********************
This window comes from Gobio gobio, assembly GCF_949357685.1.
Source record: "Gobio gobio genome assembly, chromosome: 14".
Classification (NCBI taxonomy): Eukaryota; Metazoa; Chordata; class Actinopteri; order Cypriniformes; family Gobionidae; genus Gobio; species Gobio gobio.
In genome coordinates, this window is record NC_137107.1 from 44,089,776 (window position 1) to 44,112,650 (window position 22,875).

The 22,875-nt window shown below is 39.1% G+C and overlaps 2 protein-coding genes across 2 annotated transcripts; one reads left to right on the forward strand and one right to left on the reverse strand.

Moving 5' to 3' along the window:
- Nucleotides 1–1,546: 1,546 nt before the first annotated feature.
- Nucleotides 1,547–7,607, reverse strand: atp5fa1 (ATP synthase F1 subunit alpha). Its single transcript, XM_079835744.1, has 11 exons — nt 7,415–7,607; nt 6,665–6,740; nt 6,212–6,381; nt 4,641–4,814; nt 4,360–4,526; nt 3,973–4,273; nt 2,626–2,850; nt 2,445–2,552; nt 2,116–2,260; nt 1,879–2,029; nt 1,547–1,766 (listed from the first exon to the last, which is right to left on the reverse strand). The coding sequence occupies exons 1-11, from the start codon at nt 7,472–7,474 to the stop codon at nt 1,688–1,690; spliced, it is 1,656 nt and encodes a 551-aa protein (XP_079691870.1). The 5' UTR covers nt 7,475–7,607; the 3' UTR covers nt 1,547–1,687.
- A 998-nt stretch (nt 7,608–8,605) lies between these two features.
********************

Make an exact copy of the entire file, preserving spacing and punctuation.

This window comes from Gobio gobio, assembly GCF_949357685.1.
Source record: "Gobio gobio genome assembly, chromosome: 14".
Classification (NCBI taxonomy): Eukaryota; Metazoa; Chordata; class Actinopteri; order Cypriniformes; family Gobionidae; genus Gobio; species Gobio gobio.
In genome coordinates, this window is record NC_137107.1 from 44,089,776 (window position 1) to 44,112,650 (window position 22,875).

The 22,875-nt window shown below is 39.1% G+C and overlaps 2 protein-coding genes across 2 annotated transcripts; one reads left to right on the forward strand and one right to left on the reverse strand.

Moving 5' to 3' along the window:
- Nucleotides 1–1,546: 1,546 nt before the first annotated feature.
- Nucleotides 1,547–7,607, reverse strand: atp5fa1 (ATP synthase F1 subunit alpha). Its single transcript, XM_079835744.1, has 11 exons — nt 7,415–7,607; nt 6,665–6,740; nt 6,212–6,381; nt 4,641–4,814; nt 4,360–4,526; nt 3,973–4,273; nt 2,626–2,850; nt 2,445–2,552; nt 2,116–2,260; nt 1,879–2,029; nt 1,547–1,766 (listed from the first exon to the last, which is right to left on the reverse strand). The coding sequence occupies exons 1-11, from the start codon at nt 7,472–7,474 to the stop codon at nt 1,688–1,690; spliced, it is 1,656 nt and encodes a 551-aa protein (XP_079691870.1). The 5' UTR covers nt 7,475–7,607; the 3' UTR covers nt 1,547–1,687.
- A 998-nt stretch (nt 7,608–8,605) lies between these two features.